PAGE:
Tuesday, October 03, 2006

Mercury mangles S mutans

I've spent the morning chauffeuring my aging mother to her dentist for two root canals. If we, as my hygienist told me, tend to outlive our teeth, here's a bit of good news about those supposedly toxic mercury fillings that abound in aging mouths such as mine.

German researchers counted the cavity-causing Streptococcus mutans clinging to various surfaces artificially inserted in mouths. There are far fewer bacteria carrying on their daily lives on the old black fillings then on the attractive teeth-colored composite ones. As metallic ions in such stuff as mercury amalgam or gold are toxic to these bacterial bad boys, old fillings are a less congenial climate for creeping decay.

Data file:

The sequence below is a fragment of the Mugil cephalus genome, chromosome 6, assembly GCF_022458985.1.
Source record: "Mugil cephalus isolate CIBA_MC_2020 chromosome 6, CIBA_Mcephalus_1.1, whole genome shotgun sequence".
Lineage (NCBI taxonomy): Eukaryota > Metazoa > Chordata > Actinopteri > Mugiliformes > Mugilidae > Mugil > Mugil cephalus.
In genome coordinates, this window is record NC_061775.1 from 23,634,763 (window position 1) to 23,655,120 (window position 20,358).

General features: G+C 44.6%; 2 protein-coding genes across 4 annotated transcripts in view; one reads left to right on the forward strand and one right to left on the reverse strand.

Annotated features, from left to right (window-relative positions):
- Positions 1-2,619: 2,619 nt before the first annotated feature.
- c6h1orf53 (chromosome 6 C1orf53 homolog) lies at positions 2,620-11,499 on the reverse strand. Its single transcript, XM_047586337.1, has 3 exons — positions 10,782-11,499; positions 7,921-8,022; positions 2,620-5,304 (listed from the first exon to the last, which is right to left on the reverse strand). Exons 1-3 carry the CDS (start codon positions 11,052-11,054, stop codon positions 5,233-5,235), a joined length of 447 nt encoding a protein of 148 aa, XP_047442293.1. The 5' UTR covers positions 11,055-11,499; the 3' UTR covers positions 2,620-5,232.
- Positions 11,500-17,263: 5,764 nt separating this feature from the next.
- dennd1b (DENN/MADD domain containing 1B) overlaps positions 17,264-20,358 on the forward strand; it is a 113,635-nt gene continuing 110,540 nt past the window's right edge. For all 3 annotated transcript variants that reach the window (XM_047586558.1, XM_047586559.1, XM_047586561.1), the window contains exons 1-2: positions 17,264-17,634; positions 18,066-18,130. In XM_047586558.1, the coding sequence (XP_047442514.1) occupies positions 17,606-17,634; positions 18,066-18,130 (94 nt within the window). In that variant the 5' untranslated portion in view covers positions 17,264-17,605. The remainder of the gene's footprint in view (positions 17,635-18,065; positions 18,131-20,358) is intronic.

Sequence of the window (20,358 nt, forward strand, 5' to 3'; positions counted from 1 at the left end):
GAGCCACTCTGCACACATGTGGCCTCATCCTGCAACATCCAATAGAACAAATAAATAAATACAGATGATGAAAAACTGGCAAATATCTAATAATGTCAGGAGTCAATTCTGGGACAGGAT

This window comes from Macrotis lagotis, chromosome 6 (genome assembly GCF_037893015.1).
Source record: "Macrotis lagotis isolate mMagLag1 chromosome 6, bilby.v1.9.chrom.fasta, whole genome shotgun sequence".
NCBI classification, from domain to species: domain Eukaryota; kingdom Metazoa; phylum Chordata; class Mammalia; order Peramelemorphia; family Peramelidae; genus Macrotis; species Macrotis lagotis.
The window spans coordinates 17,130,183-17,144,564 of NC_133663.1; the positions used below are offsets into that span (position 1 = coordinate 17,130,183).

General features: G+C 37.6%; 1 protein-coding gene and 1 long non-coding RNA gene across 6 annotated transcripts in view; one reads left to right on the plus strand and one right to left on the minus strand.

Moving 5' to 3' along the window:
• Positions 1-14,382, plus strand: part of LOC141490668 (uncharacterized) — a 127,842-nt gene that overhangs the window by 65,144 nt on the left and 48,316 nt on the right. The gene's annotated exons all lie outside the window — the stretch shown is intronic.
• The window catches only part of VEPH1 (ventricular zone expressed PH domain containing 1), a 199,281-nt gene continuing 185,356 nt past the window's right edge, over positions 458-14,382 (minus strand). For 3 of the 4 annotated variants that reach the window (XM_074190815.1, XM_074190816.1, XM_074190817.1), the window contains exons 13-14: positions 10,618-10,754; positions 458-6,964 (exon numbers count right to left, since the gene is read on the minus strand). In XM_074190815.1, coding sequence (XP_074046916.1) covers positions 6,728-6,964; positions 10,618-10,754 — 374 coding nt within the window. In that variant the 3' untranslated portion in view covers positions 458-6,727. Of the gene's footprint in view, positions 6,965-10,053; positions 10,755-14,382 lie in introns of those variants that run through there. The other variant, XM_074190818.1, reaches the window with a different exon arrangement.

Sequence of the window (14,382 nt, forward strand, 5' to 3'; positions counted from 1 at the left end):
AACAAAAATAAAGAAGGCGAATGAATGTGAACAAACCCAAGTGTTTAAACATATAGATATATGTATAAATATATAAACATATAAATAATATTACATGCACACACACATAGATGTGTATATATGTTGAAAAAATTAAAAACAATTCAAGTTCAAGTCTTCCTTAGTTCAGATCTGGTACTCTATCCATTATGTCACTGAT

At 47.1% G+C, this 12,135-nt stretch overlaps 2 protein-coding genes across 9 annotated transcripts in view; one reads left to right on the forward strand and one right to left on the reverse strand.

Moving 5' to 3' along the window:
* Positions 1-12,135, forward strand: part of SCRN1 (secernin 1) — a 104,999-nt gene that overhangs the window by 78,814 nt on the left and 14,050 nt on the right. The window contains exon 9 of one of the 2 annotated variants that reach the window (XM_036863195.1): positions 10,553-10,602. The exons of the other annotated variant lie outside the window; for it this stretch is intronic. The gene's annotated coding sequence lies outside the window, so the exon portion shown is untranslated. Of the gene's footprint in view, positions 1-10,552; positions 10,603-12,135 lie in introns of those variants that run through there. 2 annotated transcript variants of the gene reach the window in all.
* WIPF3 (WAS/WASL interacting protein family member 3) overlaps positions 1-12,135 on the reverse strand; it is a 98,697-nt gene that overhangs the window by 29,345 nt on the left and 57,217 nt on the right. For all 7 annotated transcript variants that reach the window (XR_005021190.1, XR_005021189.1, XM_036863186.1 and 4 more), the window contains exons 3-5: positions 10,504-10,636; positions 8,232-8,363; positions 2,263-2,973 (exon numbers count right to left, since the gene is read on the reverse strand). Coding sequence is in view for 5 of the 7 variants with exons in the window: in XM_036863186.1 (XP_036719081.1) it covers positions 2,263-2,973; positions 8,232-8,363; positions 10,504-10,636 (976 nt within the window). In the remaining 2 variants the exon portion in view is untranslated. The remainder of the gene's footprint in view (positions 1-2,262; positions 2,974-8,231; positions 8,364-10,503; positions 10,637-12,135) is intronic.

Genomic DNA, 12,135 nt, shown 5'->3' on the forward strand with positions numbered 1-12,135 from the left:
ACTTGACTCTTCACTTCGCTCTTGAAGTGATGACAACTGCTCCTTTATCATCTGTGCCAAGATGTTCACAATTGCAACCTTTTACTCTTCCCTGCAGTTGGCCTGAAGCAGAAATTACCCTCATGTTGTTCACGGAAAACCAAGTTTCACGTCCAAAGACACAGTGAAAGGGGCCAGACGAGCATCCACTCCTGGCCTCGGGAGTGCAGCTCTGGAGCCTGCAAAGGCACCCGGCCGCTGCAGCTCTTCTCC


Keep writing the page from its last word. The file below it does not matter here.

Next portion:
The German dentists did note that:

1. This does not "dilute the controversy" over mercury toxicity.
2. Frequently brushing one's teeth still remains the most important preventive measure in dental health.
3. Mercury-laden amalgam remains a viable option for restorative work.

No comments: